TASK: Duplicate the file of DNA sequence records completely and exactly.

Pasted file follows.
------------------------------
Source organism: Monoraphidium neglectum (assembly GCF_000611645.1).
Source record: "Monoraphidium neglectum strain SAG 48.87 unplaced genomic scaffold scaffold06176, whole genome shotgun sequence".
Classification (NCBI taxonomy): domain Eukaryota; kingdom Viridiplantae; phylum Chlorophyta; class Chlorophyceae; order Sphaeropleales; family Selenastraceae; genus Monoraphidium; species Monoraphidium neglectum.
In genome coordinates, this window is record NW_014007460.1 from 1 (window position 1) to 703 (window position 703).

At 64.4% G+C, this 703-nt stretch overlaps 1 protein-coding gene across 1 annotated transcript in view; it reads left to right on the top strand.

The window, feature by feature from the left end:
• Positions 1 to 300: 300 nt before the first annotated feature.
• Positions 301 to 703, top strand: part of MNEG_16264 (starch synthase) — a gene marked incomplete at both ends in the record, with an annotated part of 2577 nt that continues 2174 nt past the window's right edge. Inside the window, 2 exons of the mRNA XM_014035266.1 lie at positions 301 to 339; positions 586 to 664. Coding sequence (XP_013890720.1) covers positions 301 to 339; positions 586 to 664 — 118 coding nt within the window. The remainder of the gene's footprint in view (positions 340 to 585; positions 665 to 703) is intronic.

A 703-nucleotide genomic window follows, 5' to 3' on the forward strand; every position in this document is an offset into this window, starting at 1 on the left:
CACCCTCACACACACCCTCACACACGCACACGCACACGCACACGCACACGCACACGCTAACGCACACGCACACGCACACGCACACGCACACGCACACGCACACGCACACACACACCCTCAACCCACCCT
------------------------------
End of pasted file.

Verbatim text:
Source organism: Monoraphidium neglectum (assembly GCF_000611645.1).
Source record: "Monoraphidium neglectum strain SAG 48.87 unplaced genomic scaffold scaffold06176, whole genome shotgun sequence".
Classification (NCBI taxonomy): domain Eukaryota; kingdom Viridiplantae; phylum Chlorophyta; class Chlorophyceae; order Sphaeropleales; family Selenastraceae; genus Monoraphidium; species Monoraphidium neglectum.
In genome coordinates, this window is record NW_014007460.1 from 1 (window position 1) to 703 (window position 703).

At 64.4% G+C, this 703-nt stretch overlaps 1 protein-coding gene across 1 annotated transcript in view; it reads left to right on the top strand.

The window, feature by feature from the left end:
• Positions 1 to 300: 300 nt before the first annotated feature.
• Positions 301 to 703, top strand: part of MNEG_16264 (starch synthase) — a gene marked incomplete at both ends in the record, with an annotated part of 2577 nt that continues 2174 nt past the window's right edge. Inside the window, 2 exons of the mRNA XM_014035266.1 lie at positions 301 to 339; positions 586 to 664. Coding sequence (XP_013890720.1) covers positions 301 to 339; positions 586 to 664 — 118 coding nt within the window. The remainder of the gene's footprint in view (positions 340 to 585; positions 665 to 703) is intronic.

A 703-nucleotide genomic window follows, 5' to 3' on the forward strand; every position in this document is an offset into this window, starting at 1 on the left:
CACCCTCACACACACCCTCACACACGCACACGCACACGCACACGCACACGCACACGCTAACGCACACGCACACGCACACGCACACGCACACGCACACGCACACGCACACACACACCCTCAACCCACCCT